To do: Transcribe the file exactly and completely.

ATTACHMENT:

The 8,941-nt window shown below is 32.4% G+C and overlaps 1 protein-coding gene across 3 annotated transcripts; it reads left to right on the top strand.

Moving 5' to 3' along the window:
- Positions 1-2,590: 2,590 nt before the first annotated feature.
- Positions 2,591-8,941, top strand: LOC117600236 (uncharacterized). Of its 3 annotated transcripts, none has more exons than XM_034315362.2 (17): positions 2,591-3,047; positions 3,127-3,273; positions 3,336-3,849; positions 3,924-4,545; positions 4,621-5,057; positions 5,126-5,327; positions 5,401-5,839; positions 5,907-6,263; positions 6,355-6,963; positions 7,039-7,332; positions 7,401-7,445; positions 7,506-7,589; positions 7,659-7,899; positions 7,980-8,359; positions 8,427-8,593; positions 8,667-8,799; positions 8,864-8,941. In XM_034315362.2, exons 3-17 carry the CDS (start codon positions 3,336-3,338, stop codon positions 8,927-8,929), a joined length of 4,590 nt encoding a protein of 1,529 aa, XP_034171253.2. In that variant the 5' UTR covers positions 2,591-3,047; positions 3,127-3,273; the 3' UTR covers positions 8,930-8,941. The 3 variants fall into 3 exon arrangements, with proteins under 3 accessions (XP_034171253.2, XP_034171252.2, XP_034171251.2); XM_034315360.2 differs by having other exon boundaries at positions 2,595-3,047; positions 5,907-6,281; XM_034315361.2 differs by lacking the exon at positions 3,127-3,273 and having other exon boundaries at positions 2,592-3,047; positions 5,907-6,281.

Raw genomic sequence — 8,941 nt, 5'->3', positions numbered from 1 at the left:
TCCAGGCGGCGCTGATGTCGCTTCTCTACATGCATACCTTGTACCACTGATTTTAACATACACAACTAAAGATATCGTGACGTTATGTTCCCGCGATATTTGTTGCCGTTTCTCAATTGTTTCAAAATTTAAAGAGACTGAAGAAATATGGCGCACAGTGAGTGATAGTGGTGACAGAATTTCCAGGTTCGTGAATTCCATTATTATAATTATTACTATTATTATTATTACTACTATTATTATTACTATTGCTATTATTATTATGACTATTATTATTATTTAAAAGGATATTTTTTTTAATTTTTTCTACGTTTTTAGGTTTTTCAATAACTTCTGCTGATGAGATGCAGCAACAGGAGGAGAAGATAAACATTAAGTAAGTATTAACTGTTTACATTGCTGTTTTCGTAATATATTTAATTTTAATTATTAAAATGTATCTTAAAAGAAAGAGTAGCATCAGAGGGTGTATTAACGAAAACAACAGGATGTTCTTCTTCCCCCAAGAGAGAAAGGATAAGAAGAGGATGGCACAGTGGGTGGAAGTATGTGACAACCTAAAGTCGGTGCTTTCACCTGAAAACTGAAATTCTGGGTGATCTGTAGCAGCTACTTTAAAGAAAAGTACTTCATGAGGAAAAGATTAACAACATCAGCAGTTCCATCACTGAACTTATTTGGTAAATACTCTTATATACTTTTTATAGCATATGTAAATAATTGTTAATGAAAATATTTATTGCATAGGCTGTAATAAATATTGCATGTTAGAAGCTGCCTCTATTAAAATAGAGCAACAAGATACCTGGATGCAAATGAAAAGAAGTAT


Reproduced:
The 8,941-nt window shown below is 32.4% G+C and overlaps 1 protein-coding gene across 3 annotated transcripts; it reads left to right on the top strand.

Moving 5' to 3' along the window:
- Positions 1-2,590: 2,590 nt before the first annotated feature.
- Positions 2,591-8,941, top strand: LOC117600236 (uncharacterized). Of its 3 annotated transcripts, none has more exons than XM_034315362.2 (17): positions 2,591-3,047; positions 3,127-3,273; positions 3,336-3,849; positions 3,924-4,545; positions 4,621-5,057; positions 5,126-5,327; positions 5,401-5,839; positions 5,907-6,263; positions 6,355-6,963; positions 7,039-7,332; positions 7,401-7,445; positions 7,506-7,589; positions 7,659-7,899; positions 7,980-8,359; positions 8,427-8,593; positions 8,667-8,799; positions 8,864-8,941. In XM_034315362.2, exons 3-17 carry the CDS (start codon positions 3,336-3,338, stop codon positions 8,927-8,929), a joined length of 4,590 nt encoding a protein of 1,529 aa, XP_034171253.2. In that variant the 5' UTR covers positions 2,591-3,047; positions 3,127-3,273; the 3' UTR covers positions 8,930-8,941. The 3 variants fall into 3 exon arrangements, with proteins under 3 accessions (XP_034171253.2, XP_034171252.2, XP_034171251.2); XM_034315360.2 differs by having other exon boundaries at positions 2,595-3,047; positions 5,907-6,281; XM_034315361.2 differs by lacking the exon at positions 3,127-3,273 and having other exon boundaries at positions 2,592-3,047; positions 5,907-6,281.

Raw genomic sequence — 8,941 nt, 5'->3', positions numbered from 1 at the left:
TCCAGGCGGCGCTGATGTCGCTTCTCTACATGCATACCTTGTACCACTGATTTTAACATACACAACTAAAGATATCGTGACGTTATGTTCCCGCGATATTTGTTGCCGTTTCTCAATTGTTTCAAAATTTAAAGAGACTGAAGAAATATGGCGCACAGTGAGTGATAGTGGTGACAGAATTTCCAGGTTCGTGAATTCCATTATTATAATTATTACTATTATTATTATTACTACTATTATTATTACTATTGCTATTATTATTATGACTATTATTATTATTTAAAAGGATATTTTTTTTAATTTTTTCTACGTTTTTAGGTTTTTCAATAACTTCTGCTGATGAGATGCAGCAACAGGAGGAGAAGATAAACATTAAGTAAGTATTAACTGTTTACATTGCTGTTTTCGTAATATATTTAATTTTAATTATTAAAATGTATCTTAAAAGAAAGAGTAGCATCAGAGGGTGTATTAACGAAAACAACAGGATGTTCTTCTTCCCCCAAGAGAGAAAGGATAAGAAGAGGATGGCACAGTGGGTGGAAGTATGTGACAACCTAAAGTCGGTGCTTTCACCTGAAAACTGAAATTCTGGGTGATCTGTAGCAGCTACTTTAAAGAAAAGTACTTCATGAGGAAAAGATTAACAACATCAGCAGTTCCATCACTGAACTTATTTGGTAAATACTCTTATATACTTTTTATAGCATATGTAAATAATTGTTAATGAAAATATTTATTGCATAGGCTGTAATAAATATTGCATGTTAGAAGCTGCCTCTATTAAAATAGAGCAACAAGATACCTGGATGCAAATGAAAAGAAGTAT